•Hormones

•Dry mouth (which can be caused by many medicines and disorders such as Sjögren’s syndrome or diabetes)

•Taste problems

•Nutritional deficiencies

•Use of ACE inhibitors (blood pressure medicines)

•Anxiety and depression

•Dentures that do not fit

•Infections (especially fungal infections)

Talk to your doctor or dentist if you have burning mouth.  Treatment depends on the cause — if it can be determined — and might include adjusting your dentures, vitamin supplements, or pain or other medicines or referring back to physician for a global diagnosis.

Taking good care of your teeth and gums can help you avoid or lessen these oral health problems.  If we can be of service, please do not hesitate to contact us in our Chamblee or Sandy Springs office.

Novy Scheinfeld, DDS, PC

ZoAnna Scheinfeld, MS, DMD

Hanna Orland, DMD

3781 Chamblee Dunwoody Road

Chamblee, GA 30341

770-455-6076

or

290 Carpenter Drive, 200A

Atlanta (Sandy Springs), GA 30328

404-256-3620

info@rightsmilecenter.com

www.rightsmilecenter.com

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Dentist Sandy Springs: Tough Economy is NO Excuse to Skip Your Dental Visits (therightsmile.wordpress.com)

Sandy Springs Dentist: What are periodontal diseases?

Sandy Springs dentist near mePeriodontal diseases are bacterial gum infections that destroy the gums and supporting bone that hold your teeth in your mouth. The disease which can be caused by multiple factors can affect one tooth or many teeth.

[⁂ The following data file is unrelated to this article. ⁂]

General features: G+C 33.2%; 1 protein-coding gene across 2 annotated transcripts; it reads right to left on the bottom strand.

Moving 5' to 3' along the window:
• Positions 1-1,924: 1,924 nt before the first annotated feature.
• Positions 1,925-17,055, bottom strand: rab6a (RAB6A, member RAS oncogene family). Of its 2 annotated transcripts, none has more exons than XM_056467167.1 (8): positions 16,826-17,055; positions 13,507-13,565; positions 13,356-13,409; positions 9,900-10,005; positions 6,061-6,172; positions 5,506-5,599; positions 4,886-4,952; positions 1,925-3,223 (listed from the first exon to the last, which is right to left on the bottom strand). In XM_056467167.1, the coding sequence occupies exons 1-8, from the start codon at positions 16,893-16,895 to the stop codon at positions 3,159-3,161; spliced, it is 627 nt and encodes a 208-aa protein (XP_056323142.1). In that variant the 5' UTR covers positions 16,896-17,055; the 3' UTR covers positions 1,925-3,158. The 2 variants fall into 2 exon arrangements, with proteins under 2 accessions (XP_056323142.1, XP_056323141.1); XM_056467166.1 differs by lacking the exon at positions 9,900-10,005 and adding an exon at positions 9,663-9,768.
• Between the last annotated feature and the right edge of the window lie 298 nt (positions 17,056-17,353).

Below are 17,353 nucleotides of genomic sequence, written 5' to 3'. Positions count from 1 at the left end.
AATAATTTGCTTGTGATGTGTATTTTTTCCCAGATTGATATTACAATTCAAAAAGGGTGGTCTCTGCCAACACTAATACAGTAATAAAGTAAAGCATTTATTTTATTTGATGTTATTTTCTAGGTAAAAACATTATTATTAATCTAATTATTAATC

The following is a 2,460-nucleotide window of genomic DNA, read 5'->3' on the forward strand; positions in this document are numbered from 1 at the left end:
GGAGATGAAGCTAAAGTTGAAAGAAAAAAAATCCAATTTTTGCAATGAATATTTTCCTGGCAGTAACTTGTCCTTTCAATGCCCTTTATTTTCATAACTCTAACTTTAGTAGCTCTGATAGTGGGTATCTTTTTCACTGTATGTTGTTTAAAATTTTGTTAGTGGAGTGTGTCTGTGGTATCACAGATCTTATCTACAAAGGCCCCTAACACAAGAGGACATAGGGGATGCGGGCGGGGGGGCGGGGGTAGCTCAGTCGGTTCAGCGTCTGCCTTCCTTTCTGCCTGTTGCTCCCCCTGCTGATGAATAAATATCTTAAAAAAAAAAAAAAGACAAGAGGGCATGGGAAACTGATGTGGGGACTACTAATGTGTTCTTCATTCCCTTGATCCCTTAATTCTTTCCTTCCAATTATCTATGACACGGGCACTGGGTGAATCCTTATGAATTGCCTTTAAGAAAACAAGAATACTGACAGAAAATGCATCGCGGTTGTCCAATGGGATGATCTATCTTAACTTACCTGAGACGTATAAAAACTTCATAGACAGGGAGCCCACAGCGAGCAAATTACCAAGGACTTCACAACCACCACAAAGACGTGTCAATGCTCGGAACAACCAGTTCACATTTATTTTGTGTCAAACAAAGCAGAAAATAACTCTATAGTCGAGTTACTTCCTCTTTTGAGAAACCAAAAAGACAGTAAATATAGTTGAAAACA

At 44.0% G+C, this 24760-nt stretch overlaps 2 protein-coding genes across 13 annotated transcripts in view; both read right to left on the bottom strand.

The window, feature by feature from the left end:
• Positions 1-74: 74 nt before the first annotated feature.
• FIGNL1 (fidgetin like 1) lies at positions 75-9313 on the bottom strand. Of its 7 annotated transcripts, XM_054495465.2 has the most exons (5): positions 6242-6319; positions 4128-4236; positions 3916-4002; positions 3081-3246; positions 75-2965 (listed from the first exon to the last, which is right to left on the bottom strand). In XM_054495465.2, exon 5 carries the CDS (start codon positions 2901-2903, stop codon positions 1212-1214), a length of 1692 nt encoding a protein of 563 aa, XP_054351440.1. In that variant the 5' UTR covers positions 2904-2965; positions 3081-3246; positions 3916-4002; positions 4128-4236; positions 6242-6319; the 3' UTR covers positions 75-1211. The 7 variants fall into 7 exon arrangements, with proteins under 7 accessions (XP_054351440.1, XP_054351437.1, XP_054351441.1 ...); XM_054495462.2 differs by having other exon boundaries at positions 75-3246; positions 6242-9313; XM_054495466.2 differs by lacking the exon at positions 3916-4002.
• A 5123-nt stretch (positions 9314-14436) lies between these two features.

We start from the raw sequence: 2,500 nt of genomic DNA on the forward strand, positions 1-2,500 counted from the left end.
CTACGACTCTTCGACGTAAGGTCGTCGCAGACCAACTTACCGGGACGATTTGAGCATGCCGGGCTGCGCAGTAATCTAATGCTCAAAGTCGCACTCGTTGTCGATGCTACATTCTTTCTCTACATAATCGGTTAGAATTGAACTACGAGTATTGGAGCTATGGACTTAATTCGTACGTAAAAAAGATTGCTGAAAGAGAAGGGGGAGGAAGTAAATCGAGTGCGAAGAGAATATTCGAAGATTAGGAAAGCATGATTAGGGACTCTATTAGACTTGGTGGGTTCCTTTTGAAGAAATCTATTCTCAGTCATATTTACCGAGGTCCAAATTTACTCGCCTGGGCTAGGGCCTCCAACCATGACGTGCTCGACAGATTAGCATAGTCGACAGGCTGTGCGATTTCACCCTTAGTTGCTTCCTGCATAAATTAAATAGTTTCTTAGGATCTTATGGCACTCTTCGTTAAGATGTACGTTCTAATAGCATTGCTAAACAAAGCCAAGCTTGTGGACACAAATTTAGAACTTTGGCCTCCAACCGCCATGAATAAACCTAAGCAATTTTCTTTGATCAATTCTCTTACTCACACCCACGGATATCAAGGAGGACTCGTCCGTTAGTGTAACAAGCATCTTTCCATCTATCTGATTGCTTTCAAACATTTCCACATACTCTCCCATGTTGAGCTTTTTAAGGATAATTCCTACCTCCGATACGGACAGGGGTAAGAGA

The main cause is bacterial plaque, a sticky, whitish film that constantly forms on your teeth. If it is not removed, it can turn into a hard substance called calculus or tartar in less than 48 hours. Tartar is so hard it can only be removed by an oral health professional, such as a dentist or dental hygienist. The bacteria in plaque infect the gums, and release poisons that cause redness and inflammation around your teeth.  The inflammation and poisons cause the destruction of the tissues that support your teeth. Once this happens, the gums separate from the teeth, forming pockets that fill with even more plaque causing even deeper and more infection.

The disease is multi-factorial.  Meaning, there is not just one cause of periodontal diseases but rather multiple factors that can affect the oral health of your gums.

● SYSTEMIC DISEASES that interfere with the body’s immune system may adversely affect the condition of the gums and supporting bone.

● POOR NUTRITION can make it difficult for the body’s immune system to fight off infection.

● GENETICS and family history of periodontal diseases suggest a propensity for developing these diseases.

● TOBACCO use significantly increases the risk of developing periodontal diseases and can thwart treatment.

● HORMONAL CHANGES in women during pregnancy, puberty and menopause can cause the gums to become inflamed and bleed easily.

● POOR ORAL HYGIENE technique, oral piercing, drug or alcohol abuse can affect periodontal health.

● STRESS can make it more difficult for the body to fight off infection, including periodontal diseases.

● Some MEDICATIONS such as oral contraceptives, antidepressants and certain heart medicine can affect oral health.

The entire team is dedicated to providing you with the personalized, gentle care that you deserve. If you are in need of a complimentary consult to determine your oral health situation please feel free to contact us.

Hanna Orland, DMD

ZoAnna Scheinfeld, MS, DMD

290 Carpenter Drive, 200A
Atlanta (Sandy Springs), GA 30328
404-256-3620
info@rightsmilecenter.com
http://www.rightsmilecenter.com

Dentist Sandy Springs: Pancreatic Cancer and Gum Disease